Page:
Care and Feeding

My Kid’s Friend Is Infecting Him With All Kinds of Bad Behavior

A 7-year-old boy laughing and pointing his finger.
Photo illustration by Slate. Photo by Vadym Petrochenko/iStock/Getty Images Plus.

Care and Feeding is Slate’s parenting advice column. Have a question for Care and Feeding? Submit it here or post it in the Slate Parenting Facebook group.

Dear Care and Feeding,

My 7-year-old son has a best friend who we’ll call “Jake,” and they’re in the same class in elementary school. Jake is an overall nice kid, but to say he has a potty mouth would be the understatement of the year. The kid drops F-bombs around me and my son in our house and doesn’t think twice about it. I’ve dished out my share of bad language as a former fraternity boy in college, so I’m not a prude when it comes to this, but something seems wrong about a second grader talking that way. I also don’t want my son to pick up on his language and start to think that’s OK to use in public. Is it my place to say something to the parents about Jake’s cursing? I wouldn’t want another parent trying to raise my kid, so I’m wondering if I should just let it go and coach my son on what to do instead.

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—Cursing Jake

Dear Cursing Jake,

I also was a former fraternity boy in college, and I curse like a sailor with a toothache whenever it’s appropriate to do so. Sometimes a good F-bomb is the best way to articulate one’s feelings.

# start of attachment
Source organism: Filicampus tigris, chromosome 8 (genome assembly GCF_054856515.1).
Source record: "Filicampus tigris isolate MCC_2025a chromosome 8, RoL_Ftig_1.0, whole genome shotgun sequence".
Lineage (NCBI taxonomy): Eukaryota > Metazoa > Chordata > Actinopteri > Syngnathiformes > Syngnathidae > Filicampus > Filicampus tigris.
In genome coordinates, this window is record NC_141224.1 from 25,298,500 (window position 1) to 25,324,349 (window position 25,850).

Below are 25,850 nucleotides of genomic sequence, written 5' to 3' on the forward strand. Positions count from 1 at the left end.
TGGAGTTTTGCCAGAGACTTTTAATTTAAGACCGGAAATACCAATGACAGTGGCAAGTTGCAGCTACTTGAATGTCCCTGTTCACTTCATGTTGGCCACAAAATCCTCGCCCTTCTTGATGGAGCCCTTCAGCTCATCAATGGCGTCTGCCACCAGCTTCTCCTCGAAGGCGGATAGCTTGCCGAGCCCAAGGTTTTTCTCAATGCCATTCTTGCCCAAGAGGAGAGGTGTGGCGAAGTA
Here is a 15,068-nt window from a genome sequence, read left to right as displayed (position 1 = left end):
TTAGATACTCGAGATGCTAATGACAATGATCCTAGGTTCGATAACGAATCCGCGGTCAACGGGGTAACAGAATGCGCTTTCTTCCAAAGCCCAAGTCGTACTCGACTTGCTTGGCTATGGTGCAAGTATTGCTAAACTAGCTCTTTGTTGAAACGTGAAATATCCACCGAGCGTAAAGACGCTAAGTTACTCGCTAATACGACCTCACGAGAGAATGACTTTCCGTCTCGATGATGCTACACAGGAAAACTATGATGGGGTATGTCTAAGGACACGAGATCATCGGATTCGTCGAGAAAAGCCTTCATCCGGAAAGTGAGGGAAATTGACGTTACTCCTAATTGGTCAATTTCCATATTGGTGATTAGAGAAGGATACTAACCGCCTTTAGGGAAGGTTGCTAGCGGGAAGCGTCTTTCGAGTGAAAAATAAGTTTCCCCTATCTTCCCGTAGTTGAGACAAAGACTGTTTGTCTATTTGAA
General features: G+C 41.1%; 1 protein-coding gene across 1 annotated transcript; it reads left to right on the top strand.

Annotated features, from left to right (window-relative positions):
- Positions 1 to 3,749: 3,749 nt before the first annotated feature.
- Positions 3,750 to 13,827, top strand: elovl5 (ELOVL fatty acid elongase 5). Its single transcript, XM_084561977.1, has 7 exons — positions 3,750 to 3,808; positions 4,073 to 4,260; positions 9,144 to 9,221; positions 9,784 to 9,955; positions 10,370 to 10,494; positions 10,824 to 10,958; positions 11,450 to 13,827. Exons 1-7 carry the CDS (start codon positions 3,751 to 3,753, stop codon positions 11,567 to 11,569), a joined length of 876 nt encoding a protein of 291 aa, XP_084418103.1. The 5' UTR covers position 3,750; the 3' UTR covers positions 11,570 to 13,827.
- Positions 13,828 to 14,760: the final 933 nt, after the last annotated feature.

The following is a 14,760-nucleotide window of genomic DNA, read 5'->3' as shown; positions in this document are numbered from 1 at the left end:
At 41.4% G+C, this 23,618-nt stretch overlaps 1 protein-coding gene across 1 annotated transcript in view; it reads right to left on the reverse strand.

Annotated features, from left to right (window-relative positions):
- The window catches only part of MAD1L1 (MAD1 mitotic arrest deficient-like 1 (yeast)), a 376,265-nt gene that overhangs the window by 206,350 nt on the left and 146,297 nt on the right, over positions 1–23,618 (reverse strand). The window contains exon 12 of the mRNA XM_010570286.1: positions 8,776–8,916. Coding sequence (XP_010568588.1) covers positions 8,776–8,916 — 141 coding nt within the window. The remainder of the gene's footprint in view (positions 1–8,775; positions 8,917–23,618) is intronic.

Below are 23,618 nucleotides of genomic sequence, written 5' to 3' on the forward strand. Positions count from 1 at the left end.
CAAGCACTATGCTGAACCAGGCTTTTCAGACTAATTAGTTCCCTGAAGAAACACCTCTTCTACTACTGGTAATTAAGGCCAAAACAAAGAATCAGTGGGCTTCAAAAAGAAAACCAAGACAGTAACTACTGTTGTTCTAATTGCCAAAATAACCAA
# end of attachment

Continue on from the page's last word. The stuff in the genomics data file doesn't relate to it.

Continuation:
However, I don’t think it’s ever appropriate for kids to swear. Yes, I know that may sound hypocritical based on what I just said, but I believe it’s just another item on the list of things adults are able to do that children shouldn’t. Maybe I’m old school, but I think it’s incredibly disrespectful for kids to curse in front of grownups who aren’t their parents. There’s no chance I would allow any of my daughters’ friends to come into my house and talk like that.

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What other kids do in their home is their business. The main point is that what Jake does in your home is your business, and you have every right to lay down the law if he steps out of line. If I were in your shoes, I’d reach out to Jake’s parents and tell them something along the lines of, “Jake is a super nice kid, but lately I’ve noticed that he’s using the F-word around my son. I’m not here to judge how you raise him, but curse words aren’t allowed in my house. Can you please relay the message to Jake? I want the boys to continue to hang out, but I have to draw the line when it comes to this.”

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Maybe I’m naive about this, but I would like to believe most parents would be mortified by learning their 7-year-old used those words in front of other parents, and will do their part to correct the behavior immediately. Hopefully that should be the end of it, but if Jake uses bad language at the next play date you host, then you can offer him a warning on his first offense. But this ain’t baseball — it’s two strikes, and he’s out.

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Last, but certainly not least, you need to let your son know that those words are not to be used by him, and in doing so, you should tell him why it’s not OK. Don’t pull the tired “because I said so” line, but instead tell him that he can get in trouble in school or other places by cursing, or provide whatever personal reasons you have. Once he understands the potential consequences, he’ll fall in line.

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Your little dude has his whole adult life to curse like a frat boy, but he shouldn’t start now.